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Guiding Children's Reading Through Experiences

by Roma Gans - 1942

Guiding Children’s Reading Through Experiences has been written for the express purpose of fulfilling this need for detailed, concrete help in teaching reading in an experience curriculum.

MUCH progress has been made in developing a new outlook regarding curriculum based upon pupil experiences which are as varied as a complex life presents. Naturally a new outlook calls for a reinterpretation of the place of reading in such a life-inclusive curriculum.1 Already a general understanding of the larger purposes and common functions of reading exists, but much more help is needed by the teacher and others responsible for planning work with children in dealing with the daily, continuous reading growth of pupils.

Guiding Children’s Reading Through Experiences has been written for the express purpose of fulfilling this need for detailed, concrete help in teaching reading in an experience curriculum.

Five major goals in the reading program are described with concrete examples in the first chapter. These goals are necessary in guiding the daily work in order to give continuity and adequate breadth of function to the reading experiences of boys and girls of all ages, both in and out of school. A teacher must help each pupil to become increasingly independent in (1) knowing when to read, (2) knowing how to select what to read to fit his purpose, (3) reading the selected material skillfully, (4) appraising the content in terms of his purpose for reading it, and (5) using, when appropriate, the ideas gained from reading. The total function of reading in the life of pupils at a given time and the long-range view of its future use in enriched living can only be kept clearly in mind in the daily guidance of pupils through the aid of goals such as these five.

Many teachers who are working toward a curriculum which will guide boys and girls to study problems of importance to them and who realize the significant relationship of reading to rich and satisfactory living are hampered by a lack of specific understanding in meeting the day-by-day situations. From the many difficulties confronting primary and upper grade teachers in guiding children's reading, five were selected and concrete suggestions offered for dealing with them. These suggestions, it is hoped, will serve as a springboard for teachers to devise other and more appropriate ways of meeting the reading needs of their pupils.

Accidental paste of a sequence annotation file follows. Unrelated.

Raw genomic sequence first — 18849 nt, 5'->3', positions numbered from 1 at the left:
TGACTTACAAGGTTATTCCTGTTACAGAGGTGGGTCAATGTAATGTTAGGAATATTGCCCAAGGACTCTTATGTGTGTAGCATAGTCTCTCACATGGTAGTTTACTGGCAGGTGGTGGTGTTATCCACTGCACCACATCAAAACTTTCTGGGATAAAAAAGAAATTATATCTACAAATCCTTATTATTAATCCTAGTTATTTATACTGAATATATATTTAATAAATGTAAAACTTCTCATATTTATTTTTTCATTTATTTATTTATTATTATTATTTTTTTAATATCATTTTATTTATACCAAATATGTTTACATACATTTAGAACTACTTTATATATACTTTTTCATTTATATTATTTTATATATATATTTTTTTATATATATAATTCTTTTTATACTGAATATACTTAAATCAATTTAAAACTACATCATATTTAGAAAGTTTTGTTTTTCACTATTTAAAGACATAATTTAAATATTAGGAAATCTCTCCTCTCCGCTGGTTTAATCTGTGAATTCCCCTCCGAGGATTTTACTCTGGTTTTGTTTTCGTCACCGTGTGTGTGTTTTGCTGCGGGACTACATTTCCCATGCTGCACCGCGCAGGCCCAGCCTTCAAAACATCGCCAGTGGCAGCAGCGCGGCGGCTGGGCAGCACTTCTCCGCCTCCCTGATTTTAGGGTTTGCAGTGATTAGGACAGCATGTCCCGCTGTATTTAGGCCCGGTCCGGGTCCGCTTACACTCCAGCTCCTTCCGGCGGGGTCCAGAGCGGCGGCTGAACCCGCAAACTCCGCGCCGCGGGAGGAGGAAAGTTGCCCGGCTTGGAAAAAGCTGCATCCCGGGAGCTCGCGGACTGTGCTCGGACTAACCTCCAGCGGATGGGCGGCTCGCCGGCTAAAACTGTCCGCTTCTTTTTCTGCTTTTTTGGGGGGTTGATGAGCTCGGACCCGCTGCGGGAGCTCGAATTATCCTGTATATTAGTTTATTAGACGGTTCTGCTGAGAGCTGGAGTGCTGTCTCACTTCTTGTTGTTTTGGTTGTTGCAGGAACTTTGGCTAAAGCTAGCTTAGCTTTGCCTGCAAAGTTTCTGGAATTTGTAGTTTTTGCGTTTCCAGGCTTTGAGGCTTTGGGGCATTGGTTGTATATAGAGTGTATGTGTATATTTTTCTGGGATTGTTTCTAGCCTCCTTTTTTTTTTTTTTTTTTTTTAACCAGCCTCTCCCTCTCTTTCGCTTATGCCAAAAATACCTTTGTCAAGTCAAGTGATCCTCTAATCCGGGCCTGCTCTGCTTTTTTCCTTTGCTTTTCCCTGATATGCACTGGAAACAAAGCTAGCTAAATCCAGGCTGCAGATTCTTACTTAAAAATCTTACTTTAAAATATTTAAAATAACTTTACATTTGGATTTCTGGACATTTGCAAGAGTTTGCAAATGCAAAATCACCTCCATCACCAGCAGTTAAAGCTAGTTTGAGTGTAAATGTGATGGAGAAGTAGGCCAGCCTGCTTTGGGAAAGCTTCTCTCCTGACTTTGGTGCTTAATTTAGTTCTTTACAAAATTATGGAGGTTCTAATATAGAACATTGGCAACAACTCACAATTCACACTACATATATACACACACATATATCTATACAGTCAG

The first of these problem areas is found in the responsibility for developing reading readiness and in guiding the first reading experiences. Suggestions are offered concerning the variety of experiences which groups and individual pupils may engage in, ways in which language and reading function in these experiences, the selection and arrangement of materials and equipment, the planning of the daily program, children's first writing, and the guidance and function of oral reading.

A second common source of difficulty for teachers of older pupils as well as younger ones is the development of independence in reading through the use of word-recognition techniques which aid rather than detract from reading comprehension. Examples are given which illustrate the stimulation of interest in words, and the use of techniques that aid pupils to recognize words at sight, by clues and by phonetic analysis. These suggestions are for teachers of all age pupils, for the development of adequate word-recognition techniques must be continuous in the elementary reading program if pupils are to grow to their full reading maturity.

Examples are presented which will add to the teacher's understanding of the needs of pupils in developing deep and accurate comprehension and will aid the teacher in being better equipped to meet these needs. Specific situations are described which illustrate how in primary as well as upper grades a critical type of reading comprehension is developed and how the most common difficulties which pupils encounter in comprehension are met.

The problem over which most teachers are constantly worried—the pupil whose reading progress is slow—is discussed at length and more specific proposals which can be used by classroom teachers are included. These suggestions are intentionally non-technical because where slow learners are regular members of a group a teacher who guides their reading progress must use ways of working with them which are understandable and at the same rime effective.

Suggestions for evaluating the reading growth of individuals and the effectiveness of the entire reading program are offered. The use of inventories and observations, the keeping of records, and the selection and use of tests in harmony with the major goals of the reading program are described with sufficient examples and details to be of practical use to teachers.

1 By ROMA GANS. Practical Suggestions for Teaching, Monograph No. 3 (Hollis L. Caswell, Editor). Bureau of Publications, Teachers College, Columbia University.

Cite This Article as: Teachers College Record Volume 43 Number 5, 1942, p. 402-404
https://www.tcrecord.org ID Number: 9105, Date Accessed: 1/22/2022 9:32:44 PM

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